12 December 2009

Scriptora Judaica

Writing, reader, is a strange exercise. It is my job. There is no way around that: whether I am a fiction writer, or an academic writer, or a teacher, at least 50% of my job involves picking up a pen or putting my hands on the keyboard and writing. And yet, unless I am commenting on a student paper, writing is always in some degree terrifying. Now, it is true that on a small number of occasions I am filled with the Muse (although, because there was no prose when the Muses were invented, my Muse would have to be Calliope, Muse of Epic Poetry - that's her over there), and then the words come pouring forth, but even though at that moment there is no fear, there is fear on either side of that moment, because there's always the possibility that that won't happen again. I have had long periods of writer's block (LONG periods of writer's block), so I am familiar with that feeling.

I've never been afraid of the blank page, but I suppose that page is really a metaphor, a metaphor for the commencement. Only I've never really been afraid of the commencement of a piece of writing, either - in fact, I'm very good at opening paragraphs. What I'm afraid of is the long thickness ahead, the places where, after the good beginning, it all goes wrong and doesn't work, or can't be made to say what I want it to say, or to have the import I want it to have. "Terror" really does describe the feeling I have in this regard when I pick up the pencil (which is how I start most academic things I write, at least).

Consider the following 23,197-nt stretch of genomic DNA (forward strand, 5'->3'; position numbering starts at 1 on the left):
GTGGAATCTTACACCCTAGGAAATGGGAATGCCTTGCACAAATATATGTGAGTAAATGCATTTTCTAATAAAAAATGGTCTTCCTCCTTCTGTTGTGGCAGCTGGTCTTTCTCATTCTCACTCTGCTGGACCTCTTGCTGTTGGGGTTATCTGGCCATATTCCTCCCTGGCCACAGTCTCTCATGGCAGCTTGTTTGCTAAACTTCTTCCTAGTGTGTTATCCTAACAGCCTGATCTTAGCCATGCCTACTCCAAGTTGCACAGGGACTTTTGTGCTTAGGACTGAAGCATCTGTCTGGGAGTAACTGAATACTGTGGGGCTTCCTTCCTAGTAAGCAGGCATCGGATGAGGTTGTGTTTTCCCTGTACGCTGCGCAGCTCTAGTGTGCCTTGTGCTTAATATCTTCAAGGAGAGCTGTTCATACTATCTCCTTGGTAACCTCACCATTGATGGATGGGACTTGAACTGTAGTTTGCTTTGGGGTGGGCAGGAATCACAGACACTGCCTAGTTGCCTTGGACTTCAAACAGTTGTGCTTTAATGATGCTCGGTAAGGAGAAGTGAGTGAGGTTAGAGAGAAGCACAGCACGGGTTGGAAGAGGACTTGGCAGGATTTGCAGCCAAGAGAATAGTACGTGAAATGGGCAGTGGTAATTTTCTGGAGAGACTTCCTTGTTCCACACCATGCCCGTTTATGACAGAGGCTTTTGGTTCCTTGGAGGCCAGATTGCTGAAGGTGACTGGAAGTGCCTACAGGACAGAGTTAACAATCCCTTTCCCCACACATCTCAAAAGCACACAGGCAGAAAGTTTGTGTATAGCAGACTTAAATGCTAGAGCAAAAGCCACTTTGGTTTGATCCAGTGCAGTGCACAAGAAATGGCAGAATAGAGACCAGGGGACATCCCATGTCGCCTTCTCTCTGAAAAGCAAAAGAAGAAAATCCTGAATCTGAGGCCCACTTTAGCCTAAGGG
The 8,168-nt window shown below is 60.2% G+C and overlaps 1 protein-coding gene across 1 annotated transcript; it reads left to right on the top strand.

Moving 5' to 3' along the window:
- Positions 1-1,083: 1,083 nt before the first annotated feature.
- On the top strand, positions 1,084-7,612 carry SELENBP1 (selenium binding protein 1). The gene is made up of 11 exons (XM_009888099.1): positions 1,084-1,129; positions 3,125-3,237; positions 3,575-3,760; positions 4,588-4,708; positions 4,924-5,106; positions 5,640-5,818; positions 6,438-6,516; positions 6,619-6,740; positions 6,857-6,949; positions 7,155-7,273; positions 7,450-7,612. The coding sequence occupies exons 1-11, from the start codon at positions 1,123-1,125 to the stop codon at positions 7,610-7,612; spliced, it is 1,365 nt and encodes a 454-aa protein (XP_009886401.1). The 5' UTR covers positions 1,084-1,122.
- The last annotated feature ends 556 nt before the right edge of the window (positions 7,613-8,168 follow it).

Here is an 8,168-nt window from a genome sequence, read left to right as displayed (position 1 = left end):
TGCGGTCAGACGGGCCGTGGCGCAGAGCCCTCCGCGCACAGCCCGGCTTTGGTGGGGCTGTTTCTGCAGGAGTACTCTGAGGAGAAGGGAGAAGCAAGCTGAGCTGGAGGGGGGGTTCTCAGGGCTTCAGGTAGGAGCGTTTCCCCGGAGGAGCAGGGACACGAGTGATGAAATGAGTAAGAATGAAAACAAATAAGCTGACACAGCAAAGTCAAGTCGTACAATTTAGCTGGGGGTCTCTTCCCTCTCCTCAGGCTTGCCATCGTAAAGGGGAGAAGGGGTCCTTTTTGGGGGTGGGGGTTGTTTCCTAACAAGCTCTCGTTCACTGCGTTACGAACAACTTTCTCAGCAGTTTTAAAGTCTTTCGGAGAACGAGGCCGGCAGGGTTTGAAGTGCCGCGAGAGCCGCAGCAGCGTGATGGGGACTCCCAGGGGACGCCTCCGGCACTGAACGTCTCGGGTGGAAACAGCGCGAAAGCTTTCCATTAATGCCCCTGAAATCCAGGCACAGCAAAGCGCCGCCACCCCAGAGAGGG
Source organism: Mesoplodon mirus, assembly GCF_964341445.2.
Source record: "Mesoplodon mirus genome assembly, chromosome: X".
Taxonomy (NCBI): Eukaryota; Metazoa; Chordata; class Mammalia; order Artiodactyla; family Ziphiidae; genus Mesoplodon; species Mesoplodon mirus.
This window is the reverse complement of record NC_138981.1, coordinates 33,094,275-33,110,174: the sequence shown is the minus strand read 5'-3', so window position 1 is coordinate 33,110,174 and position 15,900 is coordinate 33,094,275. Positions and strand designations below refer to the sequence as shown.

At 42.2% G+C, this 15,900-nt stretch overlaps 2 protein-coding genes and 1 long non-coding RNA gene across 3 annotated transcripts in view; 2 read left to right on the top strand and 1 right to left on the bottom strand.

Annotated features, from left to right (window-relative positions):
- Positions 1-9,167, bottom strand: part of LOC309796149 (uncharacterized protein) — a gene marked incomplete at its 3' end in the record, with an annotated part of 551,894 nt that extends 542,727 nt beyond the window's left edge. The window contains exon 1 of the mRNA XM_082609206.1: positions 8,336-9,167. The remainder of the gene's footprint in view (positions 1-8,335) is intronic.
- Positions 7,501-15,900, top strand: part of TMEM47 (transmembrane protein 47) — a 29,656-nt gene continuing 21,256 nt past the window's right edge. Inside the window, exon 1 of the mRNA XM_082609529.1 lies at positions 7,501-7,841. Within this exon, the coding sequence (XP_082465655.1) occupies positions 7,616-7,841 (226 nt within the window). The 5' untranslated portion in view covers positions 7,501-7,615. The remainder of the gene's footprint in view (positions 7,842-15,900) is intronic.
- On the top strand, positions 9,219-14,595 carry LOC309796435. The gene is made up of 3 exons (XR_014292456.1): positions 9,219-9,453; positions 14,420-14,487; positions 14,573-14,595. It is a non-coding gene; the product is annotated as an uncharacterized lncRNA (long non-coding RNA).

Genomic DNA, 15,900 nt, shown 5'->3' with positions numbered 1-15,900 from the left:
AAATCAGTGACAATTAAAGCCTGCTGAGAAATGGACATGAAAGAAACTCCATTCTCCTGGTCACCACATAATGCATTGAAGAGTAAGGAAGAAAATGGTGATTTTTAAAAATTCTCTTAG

But sometimes, reader, after I pick up the pencil...it all goes right. This is not to say that the words pour forth, that I write for hours and hours until I've finished some golden production, but rather that as I get into the writing of that first paragraph I get a feeling that it's all going to be fiiiiiiiiiiiine. It feels that drawn out and smooth. That doesn't mean there won't be difficulties along the way, or that I won't at some points feel hopeless and as if I can't scratch through to what I want, but there's a moment's knowing that it's all going to be okay; it's going to work out after all. And that moment, with its combination of joy, relief, and a curious reminder of my own power, almost cannot be beat.

Meanwhile, it is the second night of Hanukkah. Now, I'll be the first to admit I'm not much of a Jew-y Jew, but for some reason Hannukah brings out the Jew in me. Perhaps because I light the menorah in the dark, and the quiet, and recite a prayer while I do it, and therefore am somehow in a meditative state, performing this action is the only time in my life that I feel a member of a community. In the real world I don't much care for communities, either - my childhood showed me that groups are pretty much always out to get you (although I was thinking at brunch this morning how very much I like looking across the table, and down to my left and my right, and seeing that everyone seated there is a friend of mine) - but on Hannukah I draw great satisfaction from the realisation that all over the world other Jews are, or have been, or will be, doing exactly what I'm doing at that moment: that I am a Jew, a member of the Jewish community - a survivor, a brick in an old wall, a member of an indestructible certainty. Yes, I'm proud of that, and restful in it.

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